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U.S. says men ran terror network

Court documents unsealed Monday say the group that left Minnesota in December 2007 purportedly went to training camps in southern Somalia, where the young men met dozens of other Somali youths from the United States and other countries. They received military-style training in using machine guns and rocket-propelled grenades from Somali, Arab and Western instructors, the documents state.

U.S. officials said this fall that one key trainer included Saleh Ali Nabhan, 30, a liaison to al-Qaeda in Pakistan who was wanted for his role in the 1998 attacks on two U.S. embassies in Africa. He was killed in a U.S. helicopter raid Sept. 14. In documents released Monday, U.S. officials said recruits were purportedly "indoctrinated with anti-Ethiopian, anti-American, anti-Israeli and anti-Western beliefs."

One long-term concern will be what returning fighters do with their training, analysts said.

"We still don't know how deep this well is," Hoffman said. "Initially, it was described as people going over purely for patriotic motives, but now we're seeing there is much more of a core jihad curriculum."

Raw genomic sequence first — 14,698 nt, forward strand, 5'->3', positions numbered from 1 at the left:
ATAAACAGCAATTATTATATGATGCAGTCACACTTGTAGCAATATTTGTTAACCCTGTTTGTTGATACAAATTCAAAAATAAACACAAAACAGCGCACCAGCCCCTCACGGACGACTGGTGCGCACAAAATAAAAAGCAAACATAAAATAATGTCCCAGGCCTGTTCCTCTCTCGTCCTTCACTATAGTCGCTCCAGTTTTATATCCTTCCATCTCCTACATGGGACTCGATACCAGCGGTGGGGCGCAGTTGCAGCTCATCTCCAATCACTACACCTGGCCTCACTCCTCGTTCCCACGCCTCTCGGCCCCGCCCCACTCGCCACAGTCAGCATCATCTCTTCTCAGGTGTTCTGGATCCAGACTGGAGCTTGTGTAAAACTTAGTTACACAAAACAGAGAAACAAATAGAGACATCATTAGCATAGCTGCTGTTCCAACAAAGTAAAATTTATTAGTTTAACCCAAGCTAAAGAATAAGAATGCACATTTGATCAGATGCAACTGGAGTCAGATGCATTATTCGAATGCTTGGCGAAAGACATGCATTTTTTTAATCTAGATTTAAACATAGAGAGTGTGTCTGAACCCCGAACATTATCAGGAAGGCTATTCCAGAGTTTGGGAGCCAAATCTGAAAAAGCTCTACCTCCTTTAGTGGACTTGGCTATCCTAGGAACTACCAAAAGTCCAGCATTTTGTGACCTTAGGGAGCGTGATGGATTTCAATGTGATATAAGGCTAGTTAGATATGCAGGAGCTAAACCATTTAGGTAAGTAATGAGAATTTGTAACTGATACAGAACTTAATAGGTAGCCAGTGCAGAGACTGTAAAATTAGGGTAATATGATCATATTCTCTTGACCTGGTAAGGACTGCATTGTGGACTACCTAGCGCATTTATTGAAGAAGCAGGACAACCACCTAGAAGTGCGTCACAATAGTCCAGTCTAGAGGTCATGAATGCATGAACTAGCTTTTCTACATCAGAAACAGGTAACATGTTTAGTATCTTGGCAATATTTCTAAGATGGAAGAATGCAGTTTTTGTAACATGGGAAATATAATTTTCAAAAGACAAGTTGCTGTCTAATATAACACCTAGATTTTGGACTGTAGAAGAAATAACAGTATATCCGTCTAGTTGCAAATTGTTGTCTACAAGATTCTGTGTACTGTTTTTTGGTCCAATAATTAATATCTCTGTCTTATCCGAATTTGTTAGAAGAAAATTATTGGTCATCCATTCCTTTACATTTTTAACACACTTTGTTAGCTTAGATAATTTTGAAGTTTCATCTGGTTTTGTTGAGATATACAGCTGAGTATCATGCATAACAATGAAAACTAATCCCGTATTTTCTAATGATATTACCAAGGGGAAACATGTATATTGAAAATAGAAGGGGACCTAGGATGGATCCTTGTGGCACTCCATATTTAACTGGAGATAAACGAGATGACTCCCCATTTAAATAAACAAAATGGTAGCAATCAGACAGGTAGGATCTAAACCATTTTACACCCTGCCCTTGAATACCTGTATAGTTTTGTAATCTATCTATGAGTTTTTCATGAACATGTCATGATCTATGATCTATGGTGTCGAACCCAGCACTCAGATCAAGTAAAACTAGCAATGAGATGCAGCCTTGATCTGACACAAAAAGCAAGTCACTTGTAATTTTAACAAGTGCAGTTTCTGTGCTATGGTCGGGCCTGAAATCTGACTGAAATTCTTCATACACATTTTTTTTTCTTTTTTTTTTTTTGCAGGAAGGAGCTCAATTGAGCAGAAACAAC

Since the departures, U.S. officials have reached out to the Somali American community, estimated at up to 200,000 foreign-born residents and their relatives. Officials are concerned that decades of political strife in Somalia and a recent influx of younger, poorer immigrants could make them vulnerable to radical appeals.

Officials praised the cooperation they have received in their investigation of al-Shabab.

"The sole focus of our efforts in this matter has been the criminal conduct of a small number of mainly Somali American individuals and not the broader Somali American community itself, which has consistently expressed deep concern about this pattern of recruitment activity in support of al-Shabab," said Ralph S. Boelter, special agent in charge of the FBI's Minneapolis field office.

"The sad reality is that the vibrant Somali community here in Minneapolis has lost many of its sons to fighting in Somalia," said U.S. Attorney B. Todd Jones. "These young men have been recruited to fight in a foreign war by individuals and groups using violence against government troops and civilians."


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